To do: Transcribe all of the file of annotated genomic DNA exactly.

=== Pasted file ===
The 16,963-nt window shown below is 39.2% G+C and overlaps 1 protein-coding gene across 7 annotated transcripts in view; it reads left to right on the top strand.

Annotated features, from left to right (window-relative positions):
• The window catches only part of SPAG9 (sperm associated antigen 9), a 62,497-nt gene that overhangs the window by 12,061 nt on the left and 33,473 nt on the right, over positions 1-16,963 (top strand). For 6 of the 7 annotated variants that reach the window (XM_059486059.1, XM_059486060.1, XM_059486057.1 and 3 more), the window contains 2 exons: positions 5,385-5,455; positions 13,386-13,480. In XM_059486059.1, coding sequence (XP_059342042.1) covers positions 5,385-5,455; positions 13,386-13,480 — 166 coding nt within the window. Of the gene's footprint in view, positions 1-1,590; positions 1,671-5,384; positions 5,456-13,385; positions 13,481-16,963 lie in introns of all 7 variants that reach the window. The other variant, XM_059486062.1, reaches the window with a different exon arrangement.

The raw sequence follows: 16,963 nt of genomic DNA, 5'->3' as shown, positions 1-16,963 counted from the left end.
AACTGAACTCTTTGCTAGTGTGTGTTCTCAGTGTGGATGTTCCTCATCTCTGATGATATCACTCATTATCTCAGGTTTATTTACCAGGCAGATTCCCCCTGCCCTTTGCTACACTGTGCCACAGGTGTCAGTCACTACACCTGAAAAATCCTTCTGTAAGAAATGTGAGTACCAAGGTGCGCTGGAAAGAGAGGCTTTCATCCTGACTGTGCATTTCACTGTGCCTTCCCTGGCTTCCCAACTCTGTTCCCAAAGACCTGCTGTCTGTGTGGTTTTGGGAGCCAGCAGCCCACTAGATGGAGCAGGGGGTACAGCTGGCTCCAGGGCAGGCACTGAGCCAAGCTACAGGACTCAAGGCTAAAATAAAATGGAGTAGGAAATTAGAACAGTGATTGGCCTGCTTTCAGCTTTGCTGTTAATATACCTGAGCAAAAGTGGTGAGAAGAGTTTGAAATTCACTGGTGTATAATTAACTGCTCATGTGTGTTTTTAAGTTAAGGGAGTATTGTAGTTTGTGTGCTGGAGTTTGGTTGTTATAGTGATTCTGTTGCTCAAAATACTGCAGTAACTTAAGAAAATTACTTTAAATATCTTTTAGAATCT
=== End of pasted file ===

The 16,963-nt window shown below is 39.2% G+C and overlaps 1 protein-coding gene across 7 annotated transcripts in view; it reads left to right on the top strand.

Annotated features, from left to right (window-relative positions):
• The window catches only part of SPAG9 (sperm associated antigen 9), a 62,497-nt gene that overhangs the window by 12,061 nt on the left and 33,473 nt on the right, over positions 1-16,963 (top strand). For 6 of the 7 annotated variants that reach the window (XM_059486059.1, XM_059486060.1, XM_059486057.1 and 3 more), the window contains 2 exons: positions 5,385-5,455; positions 13,386-13,480. In XM_059486059.1, coding sequence (XP_059342042.1) covers positions 5,385-5,455; positions 13,386-13,480 — 166 coding nt within the window. Of the gene's footprint in view, positions 1-1,590; positions 1,671-5,384; positions 5,456-13,385; positions 13,481-16,963 lie in introns of all 7 variants that reach the window. The other variant, XM_059486062.1, reaches the window with a different exon arrangement.

The raw sequence follows: 16,963 nt of genomic DNA, 5'->3' as shown, positions 1-16,963 counted from the left end.
AACTGAACTCTTTGCTAGTGTGTGTTCTCAGTGTGGATGTTCCTCATCTCTGATGATATCACTCATTATCTCAGGTTTATTTACCAGGCAGATTCCCCCTGCCCTTTGCTACACTGTGCCACAGGTGTCAGTCACTACACCTGAAAAATCCTTCTGTAAGAAATGTGAGTACCAAGGTGCGCTGGAAAGAGAGGCTTTCATCCTGACTGTGCATTTCACTGTGCCTTCCCTGGCTTCCCAACTCTGTTCCCAAAGACCTGCTGTCTGTGTGGTTTTGGGAGCCAGCAGCCCACTAGATGGAGCAGGGGGTACAGCTGGCTCCAGGGCAGGCACTGAGCCAAGCTACAGGACTCAAGGCTAAAATAAAATGGAGTAGGAAATTAGAACAGTGATTGGCCTGCTTTCAGCTTTGCTGTTAATATACCTGAGCAAAAGTGGTGAGAAGAGTTTGAAATTCACTGGTGTATAATTAACTGCTCATGTGTGTTTTTAAGTTAAGGGAGTATTGTAGTTTGTGTGCTGGAGTTTGGTTGTTATAGTGATTCTGTTGCTCAAAATACTGCAGTAACTTAAGAAAATTACTTTAAATATCTTTTAGAATCT